Framed United States Constitution
We currently offer two lines of frames:
The Bill of Rights
In the summer of 1787, delegates from the 13 states convened in Philadelphia and drafted a remarkable blueprint for self-government -- the Constitution of the United States. The first draft set up a system of checks and balances that included a strong executive branch, a representative legislature and a federal judiciary.
The Constitution was remarkable, but deeply flawed. For one thing, it did not include a specific declaration - or bill - of individual rights. It specified what the government could do but did not say what it could not do. For another, it did not apply to everyone. The "consent of the governed" meant propertied white men only.
The absence of a "bill of rights" turned out to be an obstacle to the Constitution's ratification by the states. It would take four more years of intense debate before the new government's form would be resolved. The Federalists opposed including a bill of rights on the ground that it was unnecessary. The Anti-Federalists, who were afraid of a strong centralized government, refused to support the Constitution without one.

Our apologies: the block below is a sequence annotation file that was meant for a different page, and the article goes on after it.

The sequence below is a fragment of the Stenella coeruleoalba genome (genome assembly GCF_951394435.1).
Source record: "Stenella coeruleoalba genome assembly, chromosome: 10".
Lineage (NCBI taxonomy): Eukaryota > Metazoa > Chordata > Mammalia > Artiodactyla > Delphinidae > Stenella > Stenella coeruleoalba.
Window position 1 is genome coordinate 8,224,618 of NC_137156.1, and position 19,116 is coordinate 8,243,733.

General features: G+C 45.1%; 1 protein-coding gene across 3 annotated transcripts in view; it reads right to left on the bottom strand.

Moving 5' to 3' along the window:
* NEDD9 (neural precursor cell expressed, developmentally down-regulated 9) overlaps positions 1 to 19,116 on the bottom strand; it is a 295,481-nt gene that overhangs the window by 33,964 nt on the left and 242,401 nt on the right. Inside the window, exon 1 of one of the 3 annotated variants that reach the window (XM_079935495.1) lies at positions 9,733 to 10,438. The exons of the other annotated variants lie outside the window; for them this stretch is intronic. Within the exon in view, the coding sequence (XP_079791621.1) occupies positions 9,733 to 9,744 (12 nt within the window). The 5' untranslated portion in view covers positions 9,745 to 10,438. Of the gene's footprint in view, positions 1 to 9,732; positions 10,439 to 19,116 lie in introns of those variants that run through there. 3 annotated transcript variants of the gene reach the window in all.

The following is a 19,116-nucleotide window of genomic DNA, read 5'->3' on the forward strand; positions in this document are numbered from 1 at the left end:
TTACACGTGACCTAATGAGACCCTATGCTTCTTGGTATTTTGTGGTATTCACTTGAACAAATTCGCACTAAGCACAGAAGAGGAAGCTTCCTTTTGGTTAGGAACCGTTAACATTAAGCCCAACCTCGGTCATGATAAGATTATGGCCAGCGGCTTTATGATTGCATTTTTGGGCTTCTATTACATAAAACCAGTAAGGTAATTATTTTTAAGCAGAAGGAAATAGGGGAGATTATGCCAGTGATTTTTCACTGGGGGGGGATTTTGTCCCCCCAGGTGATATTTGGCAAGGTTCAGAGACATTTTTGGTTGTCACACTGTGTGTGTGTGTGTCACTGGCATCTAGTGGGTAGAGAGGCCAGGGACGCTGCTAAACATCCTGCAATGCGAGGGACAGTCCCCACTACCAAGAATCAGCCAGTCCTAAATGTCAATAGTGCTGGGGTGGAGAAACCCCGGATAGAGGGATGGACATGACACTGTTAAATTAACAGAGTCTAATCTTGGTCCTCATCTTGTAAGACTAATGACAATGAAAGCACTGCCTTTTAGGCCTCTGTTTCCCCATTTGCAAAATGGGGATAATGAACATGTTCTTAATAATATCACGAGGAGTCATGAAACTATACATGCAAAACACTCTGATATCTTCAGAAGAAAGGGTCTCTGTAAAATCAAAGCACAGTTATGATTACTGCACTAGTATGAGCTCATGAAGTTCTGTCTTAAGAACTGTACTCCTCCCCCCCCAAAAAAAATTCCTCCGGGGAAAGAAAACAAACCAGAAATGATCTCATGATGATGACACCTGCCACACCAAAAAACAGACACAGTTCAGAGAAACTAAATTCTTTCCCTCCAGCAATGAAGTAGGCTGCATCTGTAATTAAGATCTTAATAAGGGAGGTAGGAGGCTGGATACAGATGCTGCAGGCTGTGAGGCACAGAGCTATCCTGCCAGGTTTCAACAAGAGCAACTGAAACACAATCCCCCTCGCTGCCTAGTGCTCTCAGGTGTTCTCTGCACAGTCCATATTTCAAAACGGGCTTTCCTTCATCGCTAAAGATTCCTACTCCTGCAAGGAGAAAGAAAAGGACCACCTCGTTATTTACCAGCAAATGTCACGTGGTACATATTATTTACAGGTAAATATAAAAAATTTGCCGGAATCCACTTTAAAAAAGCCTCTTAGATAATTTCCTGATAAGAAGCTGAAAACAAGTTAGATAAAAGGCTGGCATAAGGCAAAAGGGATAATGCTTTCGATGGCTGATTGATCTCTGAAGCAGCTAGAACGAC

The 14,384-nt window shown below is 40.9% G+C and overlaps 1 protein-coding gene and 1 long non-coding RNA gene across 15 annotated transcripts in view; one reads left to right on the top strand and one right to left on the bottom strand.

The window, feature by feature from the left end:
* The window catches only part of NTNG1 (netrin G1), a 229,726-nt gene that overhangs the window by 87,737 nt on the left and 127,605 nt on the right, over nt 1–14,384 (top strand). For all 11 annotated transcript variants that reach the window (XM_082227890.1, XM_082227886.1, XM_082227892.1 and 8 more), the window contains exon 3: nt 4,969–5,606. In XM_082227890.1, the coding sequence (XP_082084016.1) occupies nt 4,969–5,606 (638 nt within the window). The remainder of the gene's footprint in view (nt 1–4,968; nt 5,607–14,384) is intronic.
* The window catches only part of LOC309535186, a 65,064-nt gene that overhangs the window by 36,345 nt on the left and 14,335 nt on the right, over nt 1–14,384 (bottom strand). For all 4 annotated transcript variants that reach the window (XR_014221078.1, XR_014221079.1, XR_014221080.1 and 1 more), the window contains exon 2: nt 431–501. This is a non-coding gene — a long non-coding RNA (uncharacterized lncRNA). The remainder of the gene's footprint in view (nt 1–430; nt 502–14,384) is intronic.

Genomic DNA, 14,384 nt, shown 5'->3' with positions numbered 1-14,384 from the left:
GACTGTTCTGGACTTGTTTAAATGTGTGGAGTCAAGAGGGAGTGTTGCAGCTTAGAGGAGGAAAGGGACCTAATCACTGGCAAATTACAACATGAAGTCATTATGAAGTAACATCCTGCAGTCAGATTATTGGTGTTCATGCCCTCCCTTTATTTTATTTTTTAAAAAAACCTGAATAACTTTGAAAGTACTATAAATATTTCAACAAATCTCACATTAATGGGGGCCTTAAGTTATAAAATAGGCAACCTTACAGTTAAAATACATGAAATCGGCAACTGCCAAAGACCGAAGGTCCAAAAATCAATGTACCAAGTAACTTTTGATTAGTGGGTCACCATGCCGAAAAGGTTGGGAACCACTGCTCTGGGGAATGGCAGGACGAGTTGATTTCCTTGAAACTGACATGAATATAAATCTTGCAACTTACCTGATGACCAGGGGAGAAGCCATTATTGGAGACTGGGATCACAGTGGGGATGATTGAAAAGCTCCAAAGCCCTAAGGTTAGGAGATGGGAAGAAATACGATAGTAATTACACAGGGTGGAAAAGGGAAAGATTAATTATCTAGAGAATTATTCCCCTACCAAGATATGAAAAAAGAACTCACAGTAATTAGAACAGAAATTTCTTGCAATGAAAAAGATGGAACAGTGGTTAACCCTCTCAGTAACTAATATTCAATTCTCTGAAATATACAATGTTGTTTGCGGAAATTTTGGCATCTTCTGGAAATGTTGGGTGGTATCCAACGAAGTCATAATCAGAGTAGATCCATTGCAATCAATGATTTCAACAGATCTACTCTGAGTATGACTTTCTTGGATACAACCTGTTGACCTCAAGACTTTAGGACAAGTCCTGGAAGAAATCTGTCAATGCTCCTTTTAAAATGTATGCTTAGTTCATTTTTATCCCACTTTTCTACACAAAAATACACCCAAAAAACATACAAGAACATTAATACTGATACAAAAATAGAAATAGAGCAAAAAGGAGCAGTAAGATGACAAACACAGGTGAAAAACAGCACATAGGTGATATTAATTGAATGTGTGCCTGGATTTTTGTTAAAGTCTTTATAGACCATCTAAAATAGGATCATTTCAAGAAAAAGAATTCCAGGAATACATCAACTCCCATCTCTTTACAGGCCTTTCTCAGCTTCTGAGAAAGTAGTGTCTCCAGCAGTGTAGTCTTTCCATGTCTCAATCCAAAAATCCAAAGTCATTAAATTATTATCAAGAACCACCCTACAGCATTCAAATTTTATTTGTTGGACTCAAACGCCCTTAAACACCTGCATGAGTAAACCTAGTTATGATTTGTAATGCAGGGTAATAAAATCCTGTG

In the end, popular sentiment was decisive. Recently freed from the despotic English monarchy, the American people wanted strong guarantees that the new government would not trample upon their newly won freedoms of speech, press and religion, nor upon their right to be free from warrantless searches and seizures. So, the Constitution's framers heeded Thomas Jefferson who argued: "A bill of rights is what the people are entitled to against every government on earth, general or particular, and what no just government should refuse, or rest on inference."
The American Bill of Rights, inspired by Jefferson and drafted by James Madison, was adopted, and in 1791 the Constitution's first ten amendments became the law of the land.
The United States Constitution
The United States Constitution is one of the two greatest documents ever penned by man, the other being the Declaration of Independence.
Written principally by James Madison, the Constitution is the oldest written constitution still used by any nation. It serves as the framework for the organization of the United States government and for the relationship of the federal government with the states, citizens, and all people within the United States.